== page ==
- I didn't make it beyond the opening sentence: "Fiduciary in common law jurisdictions, is a legal term used to describe a relationship of between [sic] a person who occupies a particular position of trust, power or responsibility with respect to the rights, property or interests..." Is readability such a terrible thing?220.127.116.11 05:42, 13 February 2006 (UTC)
I cleaned up the intro somewhat. I think you should give the article another chance! 18.104.22.168 15:35, 13 February 2006 (UTC)
You Law students are WHACK...all about Engineering baby!!! - Vinsanity
"Canadian law, for example, has developed a cutting edge body of fiduciary case law, moreso than American & ANI law, whilst Australian & ANI law and British law have developed more conservative approaches than either the USA or Canada."
Apart from the non-existence of "British law" or "American law", this seems pretty POV to me. Legis 09:50, 4 October 2006 (UTC)
the part about "If a fiduciary acts improperly, or abuses their position, punishment can be sought in the form of starvation or amputation." at the end of the first paragraph sounds like a prank to me.
I was hoping to get a list of how the duties arise, but none here. I kinda know the black letter, but hoped you guys had the list. If you wish (after my research) I will post it. The UK Shit is useless in the US, so never use it (a bit of advice). Anyone looking for the US law, go to Lexis. —The preceding unsigned comment was added by 22.214.171.124 (talk) 17:03, 30 April 2007 (UTC).
- Hehehe. But if he had a decent US law text, it'd be referring back to the English chancery decisions before his/her country even existed, and that are still a part of US law. Wikidea 16:41, 3 June 2008 (UTC)
Uh... punishment what?
"If a fiduciary acts improperly, or abuses their position, punishment can be sought in the form of starvation or amputation."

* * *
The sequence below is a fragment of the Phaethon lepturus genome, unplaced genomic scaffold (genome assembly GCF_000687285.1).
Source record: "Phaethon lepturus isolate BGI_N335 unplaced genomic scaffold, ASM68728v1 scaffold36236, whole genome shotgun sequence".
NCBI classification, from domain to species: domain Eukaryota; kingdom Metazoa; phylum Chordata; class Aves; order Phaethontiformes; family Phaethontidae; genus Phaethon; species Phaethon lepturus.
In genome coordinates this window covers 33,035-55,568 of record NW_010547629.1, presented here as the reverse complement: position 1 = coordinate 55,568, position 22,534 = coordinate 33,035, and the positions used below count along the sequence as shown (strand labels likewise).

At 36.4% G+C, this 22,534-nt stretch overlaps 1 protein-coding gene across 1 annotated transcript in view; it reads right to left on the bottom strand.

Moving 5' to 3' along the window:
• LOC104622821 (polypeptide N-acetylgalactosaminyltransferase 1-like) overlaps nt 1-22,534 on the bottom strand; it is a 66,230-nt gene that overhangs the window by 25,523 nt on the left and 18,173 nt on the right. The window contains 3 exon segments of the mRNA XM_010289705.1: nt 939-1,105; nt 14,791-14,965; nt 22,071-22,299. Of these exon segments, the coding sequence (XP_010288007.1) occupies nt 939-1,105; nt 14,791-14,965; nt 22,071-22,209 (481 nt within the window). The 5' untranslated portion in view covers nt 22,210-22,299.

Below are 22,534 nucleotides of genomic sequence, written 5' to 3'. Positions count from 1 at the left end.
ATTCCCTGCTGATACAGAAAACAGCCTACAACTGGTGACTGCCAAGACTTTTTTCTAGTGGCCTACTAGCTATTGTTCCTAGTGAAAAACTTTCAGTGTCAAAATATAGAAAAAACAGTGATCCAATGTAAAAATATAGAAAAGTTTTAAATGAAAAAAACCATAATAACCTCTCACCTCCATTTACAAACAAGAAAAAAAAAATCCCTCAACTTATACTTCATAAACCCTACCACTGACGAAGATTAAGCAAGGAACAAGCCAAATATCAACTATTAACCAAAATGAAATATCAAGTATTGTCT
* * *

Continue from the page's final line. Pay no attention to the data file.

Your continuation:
Where did this come from!?
Term is not defined early (or possibly ever)
Why is the term not adequately defined in the first paragraph (preferably the first sentence)? I quote:
"The fiduciary duty is a legal relationship between two or more parties..."
That doesn't help much; there are many varieties of legal relationship between two or more parties.
"... that in English common law is arguably the most important concept"
Blah blah, who cares when you haven't told me enough about the relationship in the first place?
And then off the page goes into law-law land... 126.96.36.199 14:42, 1 September 2007 (UTC)
- I hope, ten months later, this complaint has now been addressed. Fbarw (talk) 23:49, 15 July 2008 (UTC)
Should the article address the popular sentiment that fiduciary responsibility leads to amoral or immoral corporate behavior?
Some sources explain fiduciary responsibility as an obligation to favor profit over conflicting good behavior (e.g. environmental stewardship, human rights).
Should the article address this?
"The legal stricture known as fiduciary responsibility confines all but closely held corporations to this singular goal. By shutting off other values to focus solely on pursuit of profit in inherently amoral economic competition, corporations are by their nature amoral as well."
- Stites, Tom. "How corporations became 'persons'". UUWorld.org May/June 2003 5.1.03. www.uuworld.org. Retrieved 3 July 2012.